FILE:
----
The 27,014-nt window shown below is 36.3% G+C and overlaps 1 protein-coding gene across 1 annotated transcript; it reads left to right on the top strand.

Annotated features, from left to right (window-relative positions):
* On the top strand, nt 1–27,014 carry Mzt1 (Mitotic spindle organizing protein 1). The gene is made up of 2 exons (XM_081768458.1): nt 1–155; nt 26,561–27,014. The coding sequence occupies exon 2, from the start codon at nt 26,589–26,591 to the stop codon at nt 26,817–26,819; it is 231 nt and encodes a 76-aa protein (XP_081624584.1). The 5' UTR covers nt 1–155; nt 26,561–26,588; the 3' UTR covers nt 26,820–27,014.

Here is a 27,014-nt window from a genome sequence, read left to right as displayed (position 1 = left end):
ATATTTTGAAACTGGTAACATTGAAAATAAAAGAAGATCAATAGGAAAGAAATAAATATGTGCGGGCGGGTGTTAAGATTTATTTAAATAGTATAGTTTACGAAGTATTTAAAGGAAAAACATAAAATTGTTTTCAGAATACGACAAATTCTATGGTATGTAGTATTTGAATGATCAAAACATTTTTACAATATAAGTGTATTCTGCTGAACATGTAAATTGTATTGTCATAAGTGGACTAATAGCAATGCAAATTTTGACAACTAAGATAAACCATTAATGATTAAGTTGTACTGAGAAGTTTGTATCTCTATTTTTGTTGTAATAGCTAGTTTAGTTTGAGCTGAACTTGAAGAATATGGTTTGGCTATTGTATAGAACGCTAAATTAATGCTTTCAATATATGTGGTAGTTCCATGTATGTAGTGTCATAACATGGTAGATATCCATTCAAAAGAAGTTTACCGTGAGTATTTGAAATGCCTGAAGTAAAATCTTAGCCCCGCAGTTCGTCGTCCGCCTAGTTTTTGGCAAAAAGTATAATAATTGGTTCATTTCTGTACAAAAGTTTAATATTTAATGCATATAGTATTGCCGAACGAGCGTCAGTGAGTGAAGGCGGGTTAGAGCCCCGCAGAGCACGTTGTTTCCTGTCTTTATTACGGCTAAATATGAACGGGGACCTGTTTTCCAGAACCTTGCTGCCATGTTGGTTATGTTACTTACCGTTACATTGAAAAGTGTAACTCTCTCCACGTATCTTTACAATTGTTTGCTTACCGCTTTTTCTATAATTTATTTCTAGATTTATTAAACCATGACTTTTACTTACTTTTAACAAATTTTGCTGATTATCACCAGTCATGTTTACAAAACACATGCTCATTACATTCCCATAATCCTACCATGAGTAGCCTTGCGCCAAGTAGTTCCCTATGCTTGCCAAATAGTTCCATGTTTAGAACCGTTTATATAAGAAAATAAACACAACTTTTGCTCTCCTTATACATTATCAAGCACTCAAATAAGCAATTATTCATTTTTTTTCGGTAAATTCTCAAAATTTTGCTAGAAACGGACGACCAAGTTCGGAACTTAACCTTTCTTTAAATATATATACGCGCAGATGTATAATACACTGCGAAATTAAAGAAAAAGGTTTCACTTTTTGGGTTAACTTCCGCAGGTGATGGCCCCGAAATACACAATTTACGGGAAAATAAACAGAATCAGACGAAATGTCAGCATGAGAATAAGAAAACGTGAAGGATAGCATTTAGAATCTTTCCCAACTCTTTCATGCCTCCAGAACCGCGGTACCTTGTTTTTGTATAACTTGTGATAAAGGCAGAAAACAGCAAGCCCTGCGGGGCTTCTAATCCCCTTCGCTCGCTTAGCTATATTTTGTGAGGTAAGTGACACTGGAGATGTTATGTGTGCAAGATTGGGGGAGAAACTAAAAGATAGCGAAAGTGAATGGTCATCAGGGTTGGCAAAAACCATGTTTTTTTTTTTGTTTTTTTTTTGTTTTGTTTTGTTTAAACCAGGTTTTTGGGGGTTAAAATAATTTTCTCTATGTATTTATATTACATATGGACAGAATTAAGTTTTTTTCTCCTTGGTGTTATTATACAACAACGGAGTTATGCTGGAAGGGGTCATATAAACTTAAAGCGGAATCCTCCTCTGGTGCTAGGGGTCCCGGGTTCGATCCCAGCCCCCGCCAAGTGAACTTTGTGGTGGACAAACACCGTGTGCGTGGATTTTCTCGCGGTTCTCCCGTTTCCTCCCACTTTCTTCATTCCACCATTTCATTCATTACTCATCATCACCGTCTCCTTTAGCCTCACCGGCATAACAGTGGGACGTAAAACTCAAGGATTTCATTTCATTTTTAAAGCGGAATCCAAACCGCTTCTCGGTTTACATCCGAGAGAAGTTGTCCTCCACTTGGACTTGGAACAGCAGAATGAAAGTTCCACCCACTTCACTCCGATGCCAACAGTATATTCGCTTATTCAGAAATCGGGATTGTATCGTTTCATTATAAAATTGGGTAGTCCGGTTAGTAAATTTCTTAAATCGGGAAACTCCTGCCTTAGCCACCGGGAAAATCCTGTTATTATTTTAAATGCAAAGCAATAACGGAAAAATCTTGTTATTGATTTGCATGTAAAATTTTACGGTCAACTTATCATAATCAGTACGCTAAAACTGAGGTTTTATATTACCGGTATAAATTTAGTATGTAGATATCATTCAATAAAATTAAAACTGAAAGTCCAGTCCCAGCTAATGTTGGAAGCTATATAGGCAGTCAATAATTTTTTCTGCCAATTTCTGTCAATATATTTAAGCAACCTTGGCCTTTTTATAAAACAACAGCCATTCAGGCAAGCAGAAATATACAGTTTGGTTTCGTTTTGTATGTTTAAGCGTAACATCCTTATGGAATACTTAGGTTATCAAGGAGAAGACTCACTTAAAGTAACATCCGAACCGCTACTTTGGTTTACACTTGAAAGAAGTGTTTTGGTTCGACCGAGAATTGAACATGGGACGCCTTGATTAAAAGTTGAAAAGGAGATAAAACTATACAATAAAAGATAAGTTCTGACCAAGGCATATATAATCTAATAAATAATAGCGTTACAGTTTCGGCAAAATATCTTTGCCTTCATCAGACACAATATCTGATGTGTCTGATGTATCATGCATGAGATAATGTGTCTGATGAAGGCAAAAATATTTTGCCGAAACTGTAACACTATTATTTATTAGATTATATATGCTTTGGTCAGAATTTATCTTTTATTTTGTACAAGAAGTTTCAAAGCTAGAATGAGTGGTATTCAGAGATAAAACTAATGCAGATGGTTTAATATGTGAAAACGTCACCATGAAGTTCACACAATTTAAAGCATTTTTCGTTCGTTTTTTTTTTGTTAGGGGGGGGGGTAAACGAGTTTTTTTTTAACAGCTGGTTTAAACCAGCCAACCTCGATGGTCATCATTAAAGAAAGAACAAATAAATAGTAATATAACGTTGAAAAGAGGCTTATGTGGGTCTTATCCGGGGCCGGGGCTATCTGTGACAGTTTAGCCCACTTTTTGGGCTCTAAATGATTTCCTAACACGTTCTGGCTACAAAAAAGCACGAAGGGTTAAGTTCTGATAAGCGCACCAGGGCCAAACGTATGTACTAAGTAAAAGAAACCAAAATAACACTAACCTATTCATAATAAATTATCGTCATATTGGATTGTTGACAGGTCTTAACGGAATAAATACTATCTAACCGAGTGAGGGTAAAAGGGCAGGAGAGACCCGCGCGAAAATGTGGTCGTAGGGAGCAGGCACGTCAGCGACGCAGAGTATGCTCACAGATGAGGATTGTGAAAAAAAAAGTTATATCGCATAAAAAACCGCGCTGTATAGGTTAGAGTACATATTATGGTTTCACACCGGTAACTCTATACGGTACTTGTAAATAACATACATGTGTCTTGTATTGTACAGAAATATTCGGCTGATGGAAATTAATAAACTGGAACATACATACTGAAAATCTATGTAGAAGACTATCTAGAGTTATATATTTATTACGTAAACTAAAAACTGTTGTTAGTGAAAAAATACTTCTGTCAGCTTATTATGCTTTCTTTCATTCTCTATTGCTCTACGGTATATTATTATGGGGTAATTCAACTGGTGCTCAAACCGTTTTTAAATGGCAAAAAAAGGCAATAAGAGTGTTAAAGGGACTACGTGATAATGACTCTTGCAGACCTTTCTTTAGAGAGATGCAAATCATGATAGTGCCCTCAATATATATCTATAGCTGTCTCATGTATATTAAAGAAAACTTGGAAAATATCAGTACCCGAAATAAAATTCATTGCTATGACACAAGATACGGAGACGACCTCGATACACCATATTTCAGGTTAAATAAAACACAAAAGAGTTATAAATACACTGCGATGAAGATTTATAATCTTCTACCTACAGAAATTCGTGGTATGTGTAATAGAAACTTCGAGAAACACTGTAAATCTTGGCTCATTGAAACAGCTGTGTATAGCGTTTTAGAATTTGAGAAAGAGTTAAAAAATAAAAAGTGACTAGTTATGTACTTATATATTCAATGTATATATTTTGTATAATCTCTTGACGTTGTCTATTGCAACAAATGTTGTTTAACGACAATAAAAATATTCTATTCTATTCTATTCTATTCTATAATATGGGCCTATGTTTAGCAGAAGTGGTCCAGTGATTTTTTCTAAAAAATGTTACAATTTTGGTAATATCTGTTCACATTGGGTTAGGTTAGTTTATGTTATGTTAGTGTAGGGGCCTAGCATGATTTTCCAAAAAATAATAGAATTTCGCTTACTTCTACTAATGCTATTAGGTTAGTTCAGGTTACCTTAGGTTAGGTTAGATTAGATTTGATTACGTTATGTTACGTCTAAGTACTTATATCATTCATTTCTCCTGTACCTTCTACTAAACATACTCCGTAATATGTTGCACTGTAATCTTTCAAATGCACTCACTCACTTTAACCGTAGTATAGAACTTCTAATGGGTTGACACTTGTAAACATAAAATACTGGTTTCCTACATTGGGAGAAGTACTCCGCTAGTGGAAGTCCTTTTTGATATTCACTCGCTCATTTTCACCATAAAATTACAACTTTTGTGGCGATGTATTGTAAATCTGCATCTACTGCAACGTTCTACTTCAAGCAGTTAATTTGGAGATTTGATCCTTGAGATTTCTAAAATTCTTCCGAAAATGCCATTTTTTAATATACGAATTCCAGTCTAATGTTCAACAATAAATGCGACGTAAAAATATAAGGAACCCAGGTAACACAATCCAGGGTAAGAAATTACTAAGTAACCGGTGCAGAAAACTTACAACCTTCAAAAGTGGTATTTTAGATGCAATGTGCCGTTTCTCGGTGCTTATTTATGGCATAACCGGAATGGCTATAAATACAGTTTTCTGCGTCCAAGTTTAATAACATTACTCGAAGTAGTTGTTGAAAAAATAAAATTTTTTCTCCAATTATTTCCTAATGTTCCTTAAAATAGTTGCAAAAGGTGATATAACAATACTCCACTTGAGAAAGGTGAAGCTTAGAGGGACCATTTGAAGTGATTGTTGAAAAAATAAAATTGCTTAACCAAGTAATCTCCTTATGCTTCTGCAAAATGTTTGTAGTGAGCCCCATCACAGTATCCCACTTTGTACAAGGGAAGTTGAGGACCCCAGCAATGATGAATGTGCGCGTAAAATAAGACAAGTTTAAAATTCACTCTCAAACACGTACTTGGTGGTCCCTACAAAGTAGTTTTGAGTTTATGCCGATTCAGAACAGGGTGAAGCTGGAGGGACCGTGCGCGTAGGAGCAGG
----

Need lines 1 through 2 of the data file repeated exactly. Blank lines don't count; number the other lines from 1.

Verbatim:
The 27,014-nt window shown below is 36.3% G+C and overlaps 1 protein-coding gene across 1 annotated transcript; it reads left to right on the top strand.

Annotated features, from left to right (window-relative positions):